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Cardiovascular diabetology

Decreased urine uric acid excretion is an independent risk factor for chronic kidney disease but not for carotid atherosclerosis in hospital-based patients with type 2 diabetes: a cross-sectional study.


PMID 25889178

Abstract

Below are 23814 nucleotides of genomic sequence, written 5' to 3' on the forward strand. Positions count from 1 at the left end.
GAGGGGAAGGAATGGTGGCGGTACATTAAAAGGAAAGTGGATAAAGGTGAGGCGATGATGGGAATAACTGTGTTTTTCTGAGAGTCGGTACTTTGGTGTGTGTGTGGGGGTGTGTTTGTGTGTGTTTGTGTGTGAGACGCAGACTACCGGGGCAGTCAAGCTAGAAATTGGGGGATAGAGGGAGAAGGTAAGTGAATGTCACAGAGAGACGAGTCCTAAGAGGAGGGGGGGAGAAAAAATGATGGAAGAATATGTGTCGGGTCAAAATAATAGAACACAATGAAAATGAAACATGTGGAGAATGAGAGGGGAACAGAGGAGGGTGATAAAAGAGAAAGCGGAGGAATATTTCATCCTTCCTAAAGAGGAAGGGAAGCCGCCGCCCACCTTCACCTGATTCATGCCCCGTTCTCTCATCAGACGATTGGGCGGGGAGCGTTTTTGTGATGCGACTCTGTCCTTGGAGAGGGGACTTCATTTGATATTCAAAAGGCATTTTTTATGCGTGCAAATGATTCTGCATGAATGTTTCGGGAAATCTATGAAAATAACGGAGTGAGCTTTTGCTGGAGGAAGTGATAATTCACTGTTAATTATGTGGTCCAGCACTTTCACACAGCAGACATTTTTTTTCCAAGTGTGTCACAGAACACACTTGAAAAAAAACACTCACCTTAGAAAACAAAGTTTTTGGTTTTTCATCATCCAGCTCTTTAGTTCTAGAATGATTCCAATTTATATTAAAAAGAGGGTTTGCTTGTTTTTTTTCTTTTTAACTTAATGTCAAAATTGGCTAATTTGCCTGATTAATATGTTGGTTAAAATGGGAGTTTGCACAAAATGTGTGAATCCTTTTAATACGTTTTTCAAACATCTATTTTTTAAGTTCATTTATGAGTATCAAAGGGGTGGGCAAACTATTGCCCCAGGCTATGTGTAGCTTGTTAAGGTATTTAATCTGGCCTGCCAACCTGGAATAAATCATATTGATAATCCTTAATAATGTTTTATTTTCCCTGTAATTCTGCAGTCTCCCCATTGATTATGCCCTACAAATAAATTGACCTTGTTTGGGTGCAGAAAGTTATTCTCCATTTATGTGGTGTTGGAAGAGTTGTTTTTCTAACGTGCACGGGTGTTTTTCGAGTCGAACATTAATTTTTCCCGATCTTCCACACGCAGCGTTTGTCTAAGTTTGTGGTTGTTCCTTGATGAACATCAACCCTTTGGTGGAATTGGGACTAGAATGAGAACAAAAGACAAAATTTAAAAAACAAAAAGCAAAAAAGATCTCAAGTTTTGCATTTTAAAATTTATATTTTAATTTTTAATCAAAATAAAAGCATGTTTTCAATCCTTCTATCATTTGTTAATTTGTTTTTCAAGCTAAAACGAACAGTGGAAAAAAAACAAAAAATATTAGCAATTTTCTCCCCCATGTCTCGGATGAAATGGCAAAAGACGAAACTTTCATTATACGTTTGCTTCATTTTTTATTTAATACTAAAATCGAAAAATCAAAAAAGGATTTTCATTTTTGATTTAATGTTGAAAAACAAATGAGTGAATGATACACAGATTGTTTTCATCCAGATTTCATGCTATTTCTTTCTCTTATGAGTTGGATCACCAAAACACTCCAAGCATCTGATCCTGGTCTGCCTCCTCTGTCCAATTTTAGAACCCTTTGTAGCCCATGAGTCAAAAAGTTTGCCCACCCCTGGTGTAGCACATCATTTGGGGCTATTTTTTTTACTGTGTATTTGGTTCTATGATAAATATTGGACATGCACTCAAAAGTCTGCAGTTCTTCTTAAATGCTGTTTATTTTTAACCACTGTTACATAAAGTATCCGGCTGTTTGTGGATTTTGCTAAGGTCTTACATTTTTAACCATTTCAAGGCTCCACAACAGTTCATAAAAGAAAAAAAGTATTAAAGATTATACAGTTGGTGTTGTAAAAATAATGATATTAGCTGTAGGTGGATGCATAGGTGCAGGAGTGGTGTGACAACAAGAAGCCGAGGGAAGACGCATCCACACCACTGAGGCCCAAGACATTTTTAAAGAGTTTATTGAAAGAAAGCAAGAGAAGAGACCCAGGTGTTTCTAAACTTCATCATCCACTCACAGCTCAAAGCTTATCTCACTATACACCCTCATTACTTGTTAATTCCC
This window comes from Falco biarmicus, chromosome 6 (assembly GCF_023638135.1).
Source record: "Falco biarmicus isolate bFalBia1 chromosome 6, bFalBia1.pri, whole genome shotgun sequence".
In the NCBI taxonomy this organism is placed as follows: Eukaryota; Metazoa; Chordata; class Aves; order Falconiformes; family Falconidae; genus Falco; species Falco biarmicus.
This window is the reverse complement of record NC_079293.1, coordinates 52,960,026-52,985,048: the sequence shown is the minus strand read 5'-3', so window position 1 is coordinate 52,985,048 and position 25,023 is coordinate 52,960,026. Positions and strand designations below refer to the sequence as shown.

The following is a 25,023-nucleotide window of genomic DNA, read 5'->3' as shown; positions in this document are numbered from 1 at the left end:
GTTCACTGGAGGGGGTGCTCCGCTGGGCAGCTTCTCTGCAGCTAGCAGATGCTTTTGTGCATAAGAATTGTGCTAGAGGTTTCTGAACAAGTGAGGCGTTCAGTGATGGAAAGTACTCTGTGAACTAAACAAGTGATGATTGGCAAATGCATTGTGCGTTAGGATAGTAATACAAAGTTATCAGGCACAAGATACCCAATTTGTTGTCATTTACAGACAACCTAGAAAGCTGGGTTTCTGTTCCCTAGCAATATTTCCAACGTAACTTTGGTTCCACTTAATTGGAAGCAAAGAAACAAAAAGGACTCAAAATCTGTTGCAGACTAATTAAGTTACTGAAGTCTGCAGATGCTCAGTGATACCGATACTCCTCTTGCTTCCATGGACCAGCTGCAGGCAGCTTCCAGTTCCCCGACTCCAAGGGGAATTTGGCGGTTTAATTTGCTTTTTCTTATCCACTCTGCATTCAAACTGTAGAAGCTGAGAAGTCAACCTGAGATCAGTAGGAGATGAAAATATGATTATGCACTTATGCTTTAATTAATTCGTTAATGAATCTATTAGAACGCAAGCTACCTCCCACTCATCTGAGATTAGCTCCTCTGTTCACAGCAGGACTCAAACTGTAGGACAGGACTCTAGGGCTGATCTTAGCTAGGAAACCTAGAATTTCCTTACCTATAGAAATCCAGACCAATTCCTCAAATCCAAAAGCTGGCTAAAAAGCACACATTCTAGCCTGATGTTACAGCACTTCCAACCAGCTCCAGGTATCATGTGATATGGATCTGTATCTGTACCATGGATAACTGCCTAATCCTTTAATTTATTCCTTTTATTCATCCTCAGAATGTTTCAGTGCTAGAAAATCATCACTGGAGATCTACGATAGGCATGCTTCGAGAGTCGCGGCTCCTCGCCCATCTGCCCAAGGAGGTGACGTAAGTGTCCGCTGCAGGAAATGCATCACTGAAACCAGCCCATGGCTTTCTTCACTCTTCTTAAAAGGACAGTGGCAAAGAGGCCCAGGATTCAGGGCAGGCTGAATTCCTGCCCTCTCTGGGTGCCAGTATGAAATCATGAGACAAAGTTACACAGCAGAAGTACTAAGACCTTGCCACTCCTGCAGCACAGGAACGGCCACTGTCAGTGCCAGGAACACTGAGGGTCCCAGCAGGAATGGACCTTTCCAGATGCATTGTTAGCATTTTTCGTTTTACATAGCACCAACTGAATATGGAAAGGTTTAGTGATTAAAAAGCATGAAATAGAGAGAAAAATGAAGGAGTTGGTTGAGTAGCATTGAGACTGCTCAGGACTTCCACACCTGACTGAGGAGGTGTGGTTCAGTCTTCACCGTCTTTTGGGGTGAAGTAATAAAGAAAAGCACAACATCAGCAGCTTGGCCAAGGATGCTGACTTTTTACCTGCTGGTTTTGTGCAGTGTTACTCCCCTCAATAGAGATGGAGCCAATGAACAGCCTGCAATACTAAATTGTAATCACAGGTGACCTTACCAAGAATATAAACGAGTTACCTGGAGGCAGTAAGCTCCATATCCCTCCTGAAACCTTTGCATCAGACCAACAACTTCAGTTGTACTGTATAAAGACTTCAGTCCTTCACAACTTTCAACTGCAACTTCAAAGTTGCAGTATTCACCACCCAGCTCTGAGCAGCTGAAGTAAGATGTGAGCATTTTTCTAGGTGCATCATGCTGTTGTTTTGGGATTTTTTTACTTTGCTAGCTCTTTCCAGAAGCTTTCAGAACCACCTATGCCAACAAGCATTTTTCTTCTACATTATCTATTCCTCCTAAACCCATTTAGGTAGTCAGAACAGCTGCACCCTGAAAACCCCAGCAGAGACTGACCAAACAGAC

The associations between urine uric acid excretion (UUAE) and chronic kidney disease (CKD)/atherosclerosis have not been investigated. Our aims were to investigate the relationships between UUAE and CKD and carotid atherosclerotic lesions in hospitalized Chinese patients with type 2 diabetes. This was a cross-sectional study that was conducted with 2627 Chinese inpatients with type 2 diabetes. UUAE was determined enzymatically using a single 24-h urine collection. The subjects were stratified into quartiles according to their UUAE levels. Carotid atherosclerotic lesions, including carotid intima-media thickness (CIMT), plaque and stenosis, were assessed by Doppler ultrasound. Both CKD and carotid atherosclerotic lesions were compared between the UUAE quartile groups. After adjustment for confounding factors, there was a significant decrease in the prevalence of CKD in the patients with type 2 diabetes across the UUAE quartiles (16.9%, 8.5%, 5.9%, and 4.9%; p < 0.001). Multiple logistic regression analyses revealed that the UUAE quartiles were significantly and inversely associated with the presence of CKD (p < 0.001). Compared with the diabetics in the highest UUAE quartile, those in the lowest quartile exhibited a nearly 4.2-fold increase in the risk of CKD (95% CI: 2.272-7.568; p < 0.001). The CIMT value (0.91 ± 0.22 mm for the diabetics with CKD and 0.82 ± 0.20 mm for the diabetics without CKD, p = 0.001) and the prevalence of carotid plaques (62.1% for the diabetics with CKD and 41.8% for the diabetics without CKD, p = 0.025) were significantly higher in the diabetics with CKD than in those without CKD. However, there was no obvious difference in carotid atherosclerotic lesions across the UUAE quartiles after controlling for the confounding factors. Decreased UUAE was closely associated with the presence of CKD but not with carotid atherosclerotic lesions in hospitalized Chinese patients with type 2 diabetes. Our results suggest that UUAE is an independent risk factor for CKD in type 2 diabetes. In selected populations, such as patient with type 2 diabetes, the role of uric acid in atherosclerosis might be the result of other concomitant atherosclerotic risk factors, such as CKD.